With its wide façade and large dome, the National Museum of Singapore has been a prominent landmark on Stamford Road for over a century. It is Singapore’s oldest existing museum, devoted to the general history of Singapore. The grand edifice is a testament to Singapore’s role as a centre of academic research in the region since the nineteenth century.
Raffles Library and Museum
The National Museum traces its history to the early years of Singapore’s colonial era. Plans to found a museum was first mooted in 1823. However, for the next two decades, there were no concrete actions taken to realise the plan. It was only in 1843, when the Singapore Library received two gold coins presented by the Temenggong of Johor, that an attempt was made. A small museum was set up within the library which was housed in Singapore’s first school, Singapore Institution (today’s Raffles Institution). The excitement, however, soon died down.
Both the museum and the library were relocated to the Town Hall in 1863. Ten years later, discussions for a government-supported, purpose-built museum finally began. A committee of eight prominent citizens was appointed to organise the Exhibition of Colonial Products – an initiative launched in different colonies across the British Empire – in connection with the Exhibition Building in South Kensington, London (known as the Victoria and Albert Museum today). The committee was also tasked to oversee the establishment of an institution that would be named Raffles Library and Museum.
It was decided in 1882 that a proper museum building would be constructed. Work began in 1884 and the building was completed three years later. Governor of the Straits Settlements Sir Frederick Weld ceremoniously unlocked the front door on 12 October 1887. The museum was intended to be primarily a repository of zoological specimens, documenting the natural history of Singapore and the region.
Despite the grandeur of the new edifice, the museum’s initial years were plagued by numerous problems and challenges. Zoological specimens kept in the museum often suffered mould growth, while termite invasions rendered part of the roof structurally unsound. Moreover, exhibits were found to be covered with dust from the streets outside, as no glazing was installed on the windows of the building.
Nevertheless, the museum grew steadily. By 1910, Raffles Library and Museum was a highly regarded and established institution. The museum boasted an immense collection of specimens and artefacts from a wide range of fields including zoology, botany, geology, ethnology, and numismatics, collected from the Malayan region. There were proposals to build a new and larger museum elsewhere to house the ever-increasing collection. However, the central location of the museum’s existing site was thought to be ideal, and the plan to relocate the museum was eventually abandoned. Instead, a parallel block was constructed behind the museum and was officially opened on the Lunar New Year of 1907. In 1916, a library wing was added. The architecture of these extensions was consistent with that of the original museum block.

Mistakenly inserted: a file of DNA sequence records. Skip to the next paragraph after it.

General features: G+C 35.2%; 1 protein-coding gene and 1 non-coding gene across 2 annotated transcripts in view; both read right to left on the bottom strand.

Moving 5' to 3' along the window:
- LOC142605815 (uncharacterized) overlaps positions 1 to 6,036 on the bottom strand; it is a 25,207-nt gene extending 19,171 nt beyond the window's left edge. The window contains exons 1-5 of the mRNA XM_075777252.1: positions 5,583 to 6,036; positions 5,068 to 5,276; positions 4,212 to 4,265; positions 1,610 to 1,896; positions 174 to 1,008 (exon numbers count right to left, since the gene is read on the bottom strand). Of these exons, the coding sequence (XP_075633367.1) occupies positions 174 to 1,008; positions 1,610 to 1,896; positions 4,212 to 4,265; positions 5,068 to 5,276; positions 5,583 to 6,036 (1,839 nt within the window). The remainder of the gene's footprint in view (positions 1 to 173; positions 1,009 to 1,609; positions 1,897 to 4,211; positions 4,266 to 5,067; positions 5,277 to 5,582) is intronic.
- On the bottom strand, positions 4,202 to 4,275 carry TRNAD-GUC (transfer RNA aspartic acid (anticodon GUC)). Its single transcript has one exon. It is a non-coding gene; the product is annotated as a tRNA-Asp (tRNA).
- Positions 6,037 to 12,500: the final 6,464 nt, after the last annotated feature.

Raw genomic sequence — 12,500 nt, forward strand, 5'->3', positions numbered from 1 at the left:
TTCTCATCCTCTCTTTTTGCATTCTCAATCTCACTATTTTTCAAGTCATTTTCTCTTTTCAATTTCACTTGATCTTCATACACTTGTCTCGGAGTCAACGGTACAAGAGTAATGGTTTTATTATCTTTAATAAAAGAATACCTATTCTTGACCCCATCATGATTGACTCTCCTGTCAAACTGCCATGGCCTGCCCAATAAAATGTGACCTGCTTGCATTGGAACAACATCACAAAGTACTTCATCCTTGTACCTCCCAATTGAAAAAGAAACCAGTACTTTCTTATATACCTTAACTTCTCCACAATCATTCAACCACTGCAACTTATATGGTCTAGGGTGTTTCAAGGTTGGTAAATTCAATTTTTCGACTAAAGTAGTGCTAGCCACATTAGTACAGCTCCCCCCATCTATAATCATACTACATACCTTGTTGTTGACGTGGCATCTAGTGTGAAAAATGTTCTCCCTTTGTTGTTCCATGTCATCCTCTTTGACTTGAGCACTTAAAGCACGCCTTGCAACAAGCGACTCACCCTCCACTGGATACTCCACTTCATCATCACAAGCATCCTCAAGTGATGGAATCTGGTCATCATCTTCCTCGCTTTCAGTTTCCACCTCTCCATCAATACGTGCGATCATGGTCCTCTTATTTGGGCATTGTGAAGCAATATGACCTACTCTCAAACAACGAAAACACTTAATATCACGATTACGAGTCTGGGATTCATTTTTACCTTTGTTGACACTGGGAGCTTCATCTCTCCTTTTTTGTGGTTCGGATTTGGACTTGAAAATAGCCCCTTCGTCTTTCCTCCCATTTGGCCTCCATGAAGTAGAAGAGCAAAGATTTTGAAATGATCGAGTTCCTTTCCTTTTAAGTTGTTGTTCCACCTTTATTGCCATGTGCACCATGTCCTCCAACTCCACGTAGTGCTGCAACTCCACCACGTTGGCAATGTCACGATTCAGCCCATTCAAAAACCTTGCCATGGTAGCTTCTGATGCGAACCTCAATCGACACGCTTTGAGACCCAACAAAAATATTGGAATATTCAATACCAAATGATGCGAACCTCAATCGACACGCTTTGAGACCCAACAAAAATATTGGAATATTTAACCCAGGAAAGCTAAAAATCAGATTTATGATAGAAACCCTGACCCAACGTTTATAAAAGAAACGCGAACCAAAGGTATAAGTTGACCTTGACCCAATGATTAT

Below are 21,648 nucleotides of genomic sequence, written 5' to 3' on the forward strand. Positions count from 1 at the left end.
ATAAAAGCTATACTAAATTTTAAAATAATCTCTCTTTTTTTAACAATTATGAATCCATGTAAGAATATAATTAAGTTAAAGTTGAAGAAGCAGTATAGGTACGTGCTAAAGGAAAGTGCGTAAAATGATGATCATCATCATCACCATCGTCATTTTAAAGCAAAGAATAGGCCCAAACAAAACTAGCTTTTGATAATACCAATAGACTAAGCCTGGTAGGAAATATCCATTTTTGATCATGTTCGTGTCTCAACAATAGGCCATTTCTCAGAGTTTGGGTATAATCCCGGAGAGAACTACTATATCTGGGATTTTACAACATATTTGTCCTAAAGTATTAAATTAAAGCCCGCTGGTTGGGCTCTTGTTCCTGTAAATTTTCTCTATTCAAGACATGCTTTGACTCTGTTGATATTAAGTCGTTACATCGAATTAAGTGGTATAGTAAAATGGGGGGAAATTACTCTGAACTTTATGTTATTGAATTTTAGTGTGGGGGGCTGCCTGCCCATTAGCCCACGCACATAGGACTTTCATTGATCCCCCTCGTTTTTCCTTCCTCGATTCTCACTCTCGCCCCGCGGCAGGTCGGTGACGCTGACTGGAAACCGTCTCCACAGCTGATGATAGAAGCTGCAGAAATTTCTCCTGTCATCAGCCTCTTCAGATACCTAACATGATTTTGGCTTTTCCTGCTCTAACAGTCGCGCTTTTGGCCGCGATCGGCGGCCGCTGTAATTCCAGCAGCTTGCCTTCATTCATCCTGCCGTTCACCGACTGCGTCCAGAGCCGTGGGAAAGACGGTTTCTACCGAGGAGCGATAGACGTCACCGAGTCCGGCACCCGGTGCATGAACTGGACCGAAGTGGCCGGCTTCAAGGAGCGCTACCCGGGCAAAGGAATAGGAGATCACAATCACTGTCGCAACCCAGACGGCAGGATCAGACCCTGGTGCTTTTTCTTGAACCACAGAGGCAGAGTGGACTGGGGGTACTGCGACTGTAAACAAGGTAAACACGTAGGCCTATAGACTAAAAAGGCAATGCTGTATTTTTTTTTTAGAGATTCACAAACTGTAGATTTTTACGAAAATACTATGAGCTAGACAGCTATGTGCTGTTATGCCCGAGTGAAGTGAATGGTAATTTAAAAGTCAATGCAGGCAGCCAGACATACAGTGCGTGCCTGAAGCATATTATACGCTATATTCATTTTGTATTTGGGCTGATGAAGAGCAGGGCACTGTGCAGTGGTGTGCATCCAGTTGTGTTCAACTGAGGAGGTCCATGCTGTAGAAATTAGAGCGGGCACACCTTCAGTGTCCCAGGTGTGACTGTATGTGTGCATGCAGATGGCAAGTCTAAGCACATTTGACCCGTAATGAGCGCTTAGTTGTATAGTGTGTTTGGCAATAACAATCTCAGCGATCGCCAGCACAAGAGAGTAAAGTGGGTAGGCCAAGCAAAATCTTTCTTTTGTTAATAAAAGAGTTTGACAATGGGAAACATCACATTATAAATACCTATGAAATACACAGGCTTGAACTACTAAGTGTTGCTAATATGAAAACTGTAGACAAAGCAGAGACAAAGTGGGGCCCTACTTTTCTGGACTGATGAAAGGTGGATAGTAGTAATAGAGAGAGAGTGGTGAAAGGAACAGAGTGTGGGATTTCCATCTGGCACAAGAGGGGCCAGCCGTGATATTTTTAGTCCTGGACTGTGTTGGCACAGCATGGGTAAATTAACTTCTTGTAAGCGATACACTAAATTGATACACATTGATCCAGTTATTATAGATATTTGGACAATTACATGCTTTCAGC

Subsequently, Dr Karl R. Hanitsch, the curator and director of Raffles Library and Museum, started a Singapore history collection. The German-born entomologist, who served in the institution between 1895 and 1919, was instrumental in starting a collection of portraits, plans, and photographs of old Singapore.
Shift in Focus
In 1960, the museum separated from the library, and its name was formally changed from Raffles Museum to National Museum. Following Singapore’s independence in 1965, the museum shifted its focus to reflect the fledgling nation’s cultural and academic interests, which helped to define its new position on the international stage. The zoological specimens were transferred to the Zoology Department of the University of Singapore (now National University of Singapore) in 1972, allowing the museum to devote itself solely to the history, ethnology, and art of Singapore.
Architecture and Furnishings
Designed by Colonial Engineer Sir Henry E. McCallum, the original structure (the front block of the present building) is largely Neo-Palladian in style. This architectural style is characterised by a highly symmetrical façade and the use of pediments above the windows. The large triangular pediments capping each end of the front block are adorned with the coat of arms of Queen Victoria, most likely to commemorate the Golden Jubilee of the monarch’s reign in 1887 – the same year the building was declared open. Other Neoclassical features are also incorporated into the building’s façade, such as Doric columns and pilasters on the ground level and Ionic pilasters on the second level. Neat rows of large windows ensured ample ventilation, which was very much needed in tropical Singapore before air-conditioners were installed.
One of the building’s most outstanding features is its rotunda, which is crowned with a dome covered with fish-scale tiles. Coloured glass panels and arched windows on the dome allowed the interior space to be naturally illuminated.
National Museum of Singapore Today
The National Museum was renamed the Singapore History Museum from 1993 to 2006. When the museum building began redevelopment and renovation in 2003, the museum was temporarily moved to Riverside Point. In 2006, the museum returned to its home and became officially known as the National Museum of Singapore.
Our National Monuments
Our National Monuments are an integral part of Singapore’s built heritage, which the National Heritage Board (NHB) preserves and promotes for posterity. They are monuments and sites that are accorded the highest level of protection in Singapore.